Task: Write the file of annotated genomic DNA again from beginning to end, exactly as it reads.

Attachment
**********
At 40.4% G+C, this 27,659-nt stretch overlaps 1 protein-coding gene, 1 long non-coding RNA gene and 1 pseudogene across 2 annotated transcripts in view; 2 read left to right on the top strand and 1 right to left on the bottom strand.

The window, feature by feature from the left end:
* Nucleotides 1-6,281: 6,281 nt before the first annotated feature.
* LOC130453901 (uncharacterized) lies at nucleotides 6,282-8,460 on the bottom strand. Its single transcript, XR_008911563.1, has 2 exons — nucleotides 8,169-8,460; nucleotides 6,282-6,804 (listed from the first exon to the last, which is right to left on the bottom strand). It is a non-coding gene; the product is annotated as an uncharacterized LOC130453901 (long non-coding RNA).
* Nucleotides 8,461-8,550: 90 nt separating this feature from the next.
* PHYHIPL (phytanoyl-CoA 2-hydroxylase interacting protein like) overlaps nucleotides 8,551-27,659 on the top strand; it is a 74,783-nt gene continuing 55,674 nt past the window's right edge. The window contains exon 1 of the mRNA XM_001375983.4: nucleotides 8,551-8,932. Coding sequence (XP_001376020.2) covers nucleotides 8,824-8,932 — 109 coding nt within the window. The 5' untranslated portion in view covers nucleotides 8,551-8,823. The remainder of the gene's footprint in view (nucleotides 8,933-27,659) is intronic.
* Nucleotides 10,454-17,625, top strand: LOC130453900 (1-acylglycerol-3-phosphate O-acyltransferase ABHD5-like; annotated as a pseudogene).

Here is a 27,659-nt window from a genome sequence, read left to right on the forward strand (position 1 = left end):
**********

At 40.4% G+C, this 27,659-nt stretch overlaps 1 protein-coding gene, 1 long non-coding RNA gene and 1 pseudogene across 2 annotated transcripts in view; 2 read left to right on the top strand and 1 right to left on the bottom strand.

The window, feature by feature from the left end:
* Nucleotides 1-6,281: 6,281 nt before the first annotated feature.
* LOC130453901 (uncharacterized) lies at nucleotides 6,282-8,460 on the bottom strand. Its single transcript, XR_008911563.1, has 2 exons — nucleotides 8,169-8,460; nucleotides 6,282-6,804 (listed from the first exon to the last, which is right to left on the bottom strand). It is a non-coding gene; the product is annotated as an uncharacterized LOC130453901 (long non-coding RNA).
* Nucleotides 8,461-8,550: 90 nt separating this feature from the next.
* PHYHIPL (phytanoyl-CoA 2-hydroxylase interacting protein like) overlaps nucleotides 8,551-27,659 on the top strand; it is a 74,783-nt gene continuing 55,674 nt past the window's right edge. The window contains exon 1 of the mRNA XM_001375983.4: nucleotides 8,551-8,932. Coding sequence (XP_001376020.2) covers nucleotides 8,824-8,932 — 109 coding nt within the window. The 5' untranslated portion in view covers nucleotides 8,551-8,823. The remainder of the gene's footprint in view (nucleotides 8,933-27,659) is intronic.
* Nucleotides 10,454-17,625, top strand: LOC130453900 (1-acylglycerol-3-phosphate O-acyltransferase ABHD5-like; annotated as a pseudogene).

Here is a 27,659-nt window from a genome sequence, read left to right on the forward strand (position 1 = left end):